Evangelical Left activist Shane Claiborne warned the congregation at Woodland Hills Church in Minnesota’s Twin Cities region that America is in distress because Christians are too caught up in consumption, comfort, and violence to live like Christ. He gave their pastor a shirt with the American flag upside down as a sign of distress.
From its beliefs page, the non-denominational church seems to believe standard Baptist doctrines, with an emphasis on social activism. It also links to a page addressing controversial issues, which gives a small taste of the cornucopia of theological diversity available in America’s non-denominational churches. Among the more interesting, it seems they reject the doctrine of election as well as Pentecostal distinctives. They also leave room for disagreement over gender roles and God’s foreknowledge, encouraging “unity in the essential things, freedom in the non-essential things, and agape-love in all things.”
In his dire message, Claiborne lamented the commercialization of Christmas. “All of the clutter” makes us forget how Jesus came to earth, he said. “We get distracted by the shopping and the buying stuff.” He encouraged the audience to cut back on excessive gift-giving to “take Christmas back for compassion rather than consumption.” All this sounds like something straight from the book of James, but more on that later.
Claiborne also criticized American Christians for their obsession with comfort. Jesus, he said, was homeless, “because there was no room in the inn.” He also quoted Jesus from his period of ministry in Luke 9:58, “Foxes have holes, and birds of the air have nests, but the Son of Man has nowhere to lay his head.” While Jesus did enter homes at times (e.g., Matthew 2:11, Matthew 13:1,36, Matthew 26:6,18, and more), Claiborne’s point about Jesus sacrificing his own comfort is nevertheless true.
He continued, “during Jesus’ time on earth—from the moment he was born until the moment he was executed and humiliated on the cross—he was near to the suffering.” For Claiborne, the implication is clear: do what Jesus did. “I think Jesus could care less if we say ‘Merry Christmas’ or ‘Happy Holidays’ if we still turn away immigrants and leave Jesus in the cold.” His argument strikingly parallels that of Paul in Philippians 2:4-8:
“Let each of you look not only to his own interests, but also to the interests of others. Have this mind among yourselves, which is yours in Christ Jesus, who, though he was in the form of God, did not count equality with God a thing to be grasped, but emptied himself, by taking the form of a servant, being born in the likeness of men. And being found in human form, he humbled himself by becoming obedient to the point of death, even death on a cross.”
Claiborne insisted that Christians should engage in more compassion ministry themselves. He said that when people ask, “God, why don’t you do something?” sometimes God replies, “I did do something. I made you. Get down there.” He cited James 1:27, where the Holy Spirit says that true religion consists of caring for orphans and widows and keeping yourself from being polluted by the world.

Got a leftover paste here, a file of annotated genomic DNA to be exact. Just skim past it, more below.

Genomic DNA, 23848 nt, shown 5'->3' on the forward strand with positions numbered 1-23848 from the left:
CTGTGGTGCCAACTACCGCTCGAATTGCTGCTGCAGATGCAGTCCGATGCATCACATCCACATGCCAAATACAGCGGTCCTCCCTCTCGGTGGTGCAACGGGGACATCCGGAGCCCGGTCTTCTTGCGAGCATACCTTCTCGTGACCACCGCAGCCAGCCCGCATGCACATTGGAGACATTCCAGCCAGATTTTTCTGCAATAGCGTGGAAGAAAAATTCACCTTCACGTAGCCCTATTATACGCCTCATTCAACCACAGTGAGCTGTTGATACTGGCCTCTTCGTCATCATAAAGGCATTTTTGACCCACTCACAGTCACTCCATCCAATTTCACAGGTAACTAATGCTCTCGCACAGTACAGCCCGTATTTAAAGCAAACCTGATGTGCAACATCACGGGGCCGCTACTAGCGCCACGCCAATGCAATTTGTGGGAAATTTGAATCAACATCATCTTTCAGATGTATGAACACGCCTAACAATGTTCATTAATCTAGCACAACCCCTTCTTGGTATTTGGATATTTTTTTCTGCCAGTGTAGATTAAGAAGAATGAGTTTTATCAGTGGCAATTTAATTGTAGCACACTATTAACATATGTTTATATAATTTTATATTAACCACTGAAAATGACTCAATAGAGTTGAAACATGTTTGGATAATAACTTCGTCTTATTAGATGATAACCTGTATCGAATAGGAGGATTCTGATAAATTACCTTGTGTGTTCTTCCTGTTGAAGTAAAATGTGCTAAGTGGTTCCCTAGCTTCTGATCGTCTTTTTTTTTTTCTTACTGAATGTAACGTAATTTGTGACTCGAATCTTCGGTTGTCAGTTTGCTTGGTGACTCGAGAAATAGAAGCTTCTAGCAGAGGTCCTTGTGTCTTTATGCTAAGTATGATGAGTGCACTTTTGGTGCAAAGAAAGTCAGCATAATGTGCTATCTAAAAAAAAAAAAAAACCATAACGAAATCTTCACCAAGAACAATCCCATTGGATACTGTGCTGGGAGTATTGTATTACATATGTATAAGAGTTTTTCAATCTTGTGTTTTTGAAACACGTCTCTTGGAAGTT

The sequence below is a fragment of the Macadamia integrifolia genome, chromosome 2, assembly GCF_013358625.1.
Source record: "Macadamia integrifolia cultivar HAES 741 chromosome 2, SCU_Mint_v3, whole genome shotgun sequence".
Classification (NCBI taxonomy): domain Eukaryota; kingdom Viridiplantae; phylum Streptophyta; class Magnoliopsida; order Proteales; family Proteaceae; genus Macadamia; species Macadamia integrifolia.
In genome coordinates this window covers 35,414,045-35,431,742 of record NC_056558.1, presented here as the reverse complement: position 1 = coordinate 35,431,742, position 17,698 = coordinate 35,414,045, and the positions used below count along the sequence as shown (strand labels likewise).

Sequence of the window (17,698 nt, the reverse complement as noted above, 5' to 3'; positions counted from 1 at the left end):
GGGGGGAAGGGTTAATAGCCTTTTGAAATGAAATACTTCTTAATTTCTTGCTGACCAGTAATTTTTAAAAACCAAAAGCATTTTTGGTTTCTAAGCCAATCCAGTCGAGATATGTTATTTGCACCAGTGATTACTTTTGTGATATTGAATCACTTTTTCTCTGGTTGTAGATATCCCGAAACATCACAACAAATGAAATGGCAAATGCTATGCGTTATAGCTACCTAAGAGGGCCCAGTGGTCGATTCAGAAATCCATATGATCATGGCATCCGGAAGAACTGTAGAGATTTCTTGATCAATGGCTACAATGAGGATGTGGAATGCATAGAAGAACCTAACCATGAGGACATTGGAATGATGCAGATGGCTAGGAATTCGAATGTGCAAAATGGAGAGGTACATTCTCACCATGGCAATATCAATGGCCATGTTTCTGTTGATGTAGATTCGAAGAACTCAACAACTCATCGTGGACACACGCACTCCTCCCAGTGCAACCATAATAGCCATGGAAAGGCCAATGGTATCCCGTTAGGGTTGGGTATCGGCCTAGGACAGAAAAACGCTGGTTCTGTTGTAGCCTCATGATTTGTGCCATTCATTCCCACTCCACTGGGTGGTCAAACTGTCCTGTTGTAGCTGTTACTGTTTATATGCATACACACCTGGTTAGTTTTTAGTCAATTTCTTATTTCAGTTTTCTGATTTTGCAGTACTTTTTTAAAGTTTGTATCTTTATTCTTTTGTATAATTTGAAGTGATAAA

Lastly, Claiborne tackled violence in the church. He invoked the powerful imagery of Isaiah 2:4,
“they shall beat their swords into plowshares,
and their spears into pruning hooks;
nation shall not lift up sword against nation,
neither shall they learn war anymore.”
Strikingly, Claiborne shared how he and others were implementing this literally—bringing anvils to church and forging guns into garden tools. I don’t want to put words in his mouth, but it seemed like was arguing that God’s people can put a stop to warfare and violence by unmaking all current weapons.
Based on the context, I interpret the causality of that verse in Isaiah in the opposite direction. The preceding verses say that when “all nations shall flow to” Zion to learn how to walk in the paths of the God of Jacob, then
“out of Zion shall go forth the law,
and the word of the Lord from Jerusalem.
He shall judge between the nations,
and shall decide disputes for many peoples;”
So in the second coming when Christ reigns in Jerusalem, he will judge all nations with perfect justice so that warfare is no longer needed, and when warfare is no longer needed, then weapons will no longer have a use. Admittedly, Mr. Claiborne went to seminary, and I did not, but I believe my interpretation is the one most Christians have held throughout the centuries.
But Claiborne does not seem to be particularly concerned about the historicity of his Christianity so much as the love it shows. Claiborne explained that Christians should be pacifists. “You can’t carry a cross in one hand a gun in the other.” Does he believe all soldiers go to hell, then? The church has wrestled with that question for centuries, and as a result has developed a theory of just war that sets forth guidelines for the just use of force.
Even though I disagree, I’m encouraged to see a figure known for his involvement with the Red-Letter Christians wielding other Scriptures, like Isaiah and James. It seems that Claiborne does, in fact, believe that “all Scripture is… profitable.” But in some ways, he is right to say that America is “in distress” because it’s Christians have not been faithful to their calling.
I’m grateful to Mr. Claiborne for reminding us that Christ left the comforts of heaven to suffer and die for our sins. May we all, as Christians, American or not, always live our lives in light of Christ’s sacrifice.